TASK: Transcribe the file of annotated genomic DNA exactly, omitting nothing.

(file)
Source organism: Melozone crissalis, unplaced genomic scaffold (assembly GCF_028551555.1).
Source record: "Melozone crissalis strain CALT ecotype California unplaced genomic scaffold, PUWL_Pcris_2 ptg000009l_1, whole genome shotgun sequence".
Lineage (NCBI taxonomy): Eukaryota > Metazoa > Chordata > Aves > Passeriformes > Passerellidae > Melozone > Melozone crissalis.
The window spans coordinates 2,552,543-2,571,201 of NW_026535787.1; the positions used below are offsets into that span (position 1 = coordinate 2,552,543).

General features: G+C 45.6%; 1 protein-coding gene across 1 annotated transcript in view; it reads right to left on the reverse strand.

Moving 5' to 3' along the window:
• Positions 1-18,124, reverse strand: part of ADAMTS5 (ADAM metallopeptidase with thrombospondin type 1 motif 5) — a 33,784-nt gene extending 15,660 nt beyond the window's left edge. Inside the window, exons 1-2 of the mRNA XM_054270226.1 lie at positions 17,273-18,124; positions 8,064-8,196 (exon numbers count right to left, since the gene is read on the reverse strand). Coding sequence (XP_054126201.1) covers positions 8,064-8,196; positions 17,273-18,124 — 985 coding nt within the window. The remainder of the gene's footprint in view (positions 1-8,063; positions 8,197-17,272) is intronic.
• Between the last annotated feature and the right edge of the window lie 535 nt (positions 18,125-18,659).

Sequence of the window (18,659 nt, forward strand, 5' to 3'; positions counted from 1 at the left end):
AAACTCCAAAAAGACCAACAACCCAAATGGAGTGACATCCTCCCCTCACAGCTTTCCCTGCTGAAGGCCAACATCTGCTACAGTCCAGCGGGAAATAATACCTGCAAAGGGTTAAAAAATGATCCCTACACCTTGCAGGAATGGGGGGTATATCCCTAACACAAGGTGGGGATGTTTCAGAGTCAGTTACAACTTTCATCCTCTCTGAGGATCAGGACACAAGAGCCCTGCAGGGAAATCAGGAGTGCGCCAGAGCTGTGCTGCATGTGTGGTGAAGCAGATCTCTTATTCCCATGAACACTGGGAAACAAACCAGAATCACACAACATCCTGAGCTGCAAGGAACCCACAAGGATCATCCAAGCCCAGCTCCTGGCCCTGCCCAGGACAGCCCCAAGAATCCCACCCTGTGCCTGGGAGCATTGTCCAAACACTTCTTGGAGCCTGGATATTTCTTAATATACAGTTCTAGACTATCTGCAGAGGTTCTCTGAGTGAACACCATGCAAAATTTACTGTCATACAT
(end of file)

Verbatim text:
Source organism: Melozone crissalis, unplaced genomic scaffold (assembly GCF_028551555.1).
Source record: "Melozone crissalis strain CALT ecotype California unplaced genomic scaffold, PUWL_Pcris_2 ptg000009l_1, whole genome shotgun sequence".
Lineage (NCBI taxonomy): Eukaryota > Metazoa > Chordata > Aves > Passeriformes > Passerellidae > Melozone > Melozone crissalis.
The window spans coordinates 2,552,543-2,571,201 of NW_026535787.1; the positions used below are offsets into that span (position 1 = coordinate 2,552,543).

General features: G+C 45.6%; 1 protein-coding gene across 1 annotated transcript in view; it reads right to left on the reverse strand.

Moving 5' to 3' along the window:
• Positions 1-18,124, reverse strand: part of ADAMTS5 (ADAM metallopeptidase with thrombospondin type 1 motif 5) — a 33,784-nt gene extending 15,660 nt beyond the window's left edge. Inside the window, exons 1-2 of the mRNA XM_054270226.1 lie at positions 17,273-18,124; positions 8,064-8,196 (exon numbers count right to left, since the gene is read on the reverse strand). Coding sequence (XP_054126201.1) covers positions 8,064-8,196; positions 17,273-18,124 — 985 coding nt within the window. The remainder of the gene's footprint in view (positions 1-8,063; positions 8,197-17,272) is intronic.
• Between the last annotated feature and the right edge of the window lie 535 nt (positions 18,125-18,659).

Sequence of the window (18,659 nt, forward strand, 5' to 3'; positions counted from 1 at the left end):
AAACTCCAAAAAGACCAACAACCCAAATGGAGTGACATCCTCCCCTCACAGCTTTCCCTGCTGAAGGCCAACATCTGCTACAGTCCAGCGGGAAATAATACCTGCAAAGGGTTAAAAAATGATCCCTACACCTTGCAGGAATGGGGGGTATATCCCTAACACAAGGTGGGGATGTTTCAGAGTCAGTTACAACTTTCATCCTCTCTGAGGATCAGGACACAAGAGCCCTGCAGGGAAATCAGGAGTGCGCCAGAGCTGTGCTGCATGTGTGGTGAAGCAGATCTCTTATTCCCATGAACACTGGGAAACAAACCAGAATCACACAACATCCTGAGCTGCAAGGAACCCACAAGGATCATCCAAGCCCAGCTCCTGGCCCTGCCCAGGACAGCCCCAAGAATCCCACCCTGTGCCTGGGAGCATTGTCCAAACACTTCTTGGAGCCTGGATATTTCTTAATATACAGTTCTAGACTATCTGCAGAGGTTCTCTGAGTGAACACCATGCAAAATTTACTGTCATACAT